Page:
1) Research on changes in the cross-sectional distribution of home prices
We will continue the research on changes in the distribution of home prices over time that we began in 2010. Research during 2011 will focus on differences in home price distribution during and outside bubbles.
2) Construction of a home price index that accounts for the time it takes until a sale is made
After the bubble in Japanese home prices burst, prices slowly declined for over 10 years. This was a factor in slowing the resolution of banks' bad loans and excessive corporate debt. Since the collapse of the bubble in the USA, a slow fall, the same trend as in Japan, has been seen. This research will examine why home prices fall slowly. Our hypothesis is that sellers dislike finalizing losses and thus set their asking prices high. This means that it takes a long time to sell homes. Eventually, however, buyers are found and thus the homes appear in data to have sold at fairly high prices. In other words, the market price for homes cannot be grasped merely by looking at agreed prices. It is also necessary to incorporate the time it takes until homes sell. In this research, we will obtain and analyze data on changes in home prices (data that records changes in asking prices from the first seller listing to the conclusion of a contract) from Recruit Co. and the Real Estate Information Network (REINS) for East Japan. The final result of our analysis will be the designing of a home price index that incorporates the amount of time it takes to sell homes. It will be presented to the Ministry of Land, Infrastructure and Transport's study group on improving the indexes for trends in real estate prices (of which Watanabe is a member). In addition, it will be presented at international conferences of real estate experts.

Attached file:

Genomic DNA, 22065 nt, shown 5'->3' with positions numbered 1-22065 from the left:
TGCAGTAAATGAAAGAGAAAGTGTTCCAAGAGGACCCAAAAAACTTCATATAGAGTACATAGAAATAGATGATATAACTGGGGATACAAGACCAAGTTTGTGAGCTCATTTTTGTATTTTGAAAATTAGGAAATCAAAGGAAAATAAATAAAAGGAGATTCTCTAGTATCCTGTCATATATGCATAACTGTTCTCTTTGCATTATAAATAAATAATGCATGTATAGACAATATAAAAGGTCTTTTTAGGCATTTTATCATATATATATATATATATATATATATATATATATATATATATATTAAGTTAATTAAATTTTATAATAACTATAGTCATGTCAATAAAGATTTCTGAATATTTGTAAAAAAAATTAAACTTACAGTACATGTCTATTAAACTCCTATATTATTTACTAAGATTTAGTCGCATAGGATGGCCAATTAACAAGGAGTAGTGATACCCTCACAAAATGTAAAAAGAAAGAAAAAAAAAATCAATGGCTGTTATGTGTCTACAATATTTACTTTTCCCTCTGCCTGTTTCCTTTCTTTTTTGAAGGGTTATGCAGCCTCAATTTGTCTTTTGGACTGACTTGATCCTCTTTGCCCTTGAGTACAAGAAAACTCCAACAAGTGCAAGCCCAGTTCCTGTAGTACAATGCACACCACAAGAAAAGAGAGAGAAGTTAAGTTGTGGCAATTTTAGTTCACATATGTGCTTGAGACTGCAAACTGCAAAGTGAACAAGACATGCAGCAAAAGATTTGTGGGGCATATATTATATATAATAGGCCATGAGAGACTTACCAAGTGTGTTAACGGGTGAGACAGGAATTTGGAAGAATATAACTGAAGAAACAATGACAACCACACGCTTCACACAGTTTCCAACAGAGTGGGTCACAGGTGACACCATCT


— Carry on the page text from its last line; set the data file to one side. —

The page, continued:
3) Comparative analysis of various home price databases
There are three types of raw data on home prices in Japan. They are 1) registry data (using registries to grasp when transactions have been made and surveying buyers about the price), 2) REINS data (an information exchange system for real estate marketers), and 3) Recruit data (property prices indicated on the Recruit Co. website). These datasets differ in terms of points such as the extent of the transactions they cover, the accuracy of the transaction prices they record, how accurately transaction timing is recorded, and how quickly transaction information is reflected. In this research, we will match properties included in all three datasets in order to clarify the characteristics of each dataset. Our research results will be reported to the Ministry of Land, Infrastructure and Transport's study group on improving the indexes for trends in real estate prices. They will be used as a resource for determining which datasets should be used when compiling a home price index. The results will be reported at an international conference in The Hague in spring 2011 (Workshop on Residential Property Price Indices, organized by Statistics Netherlands).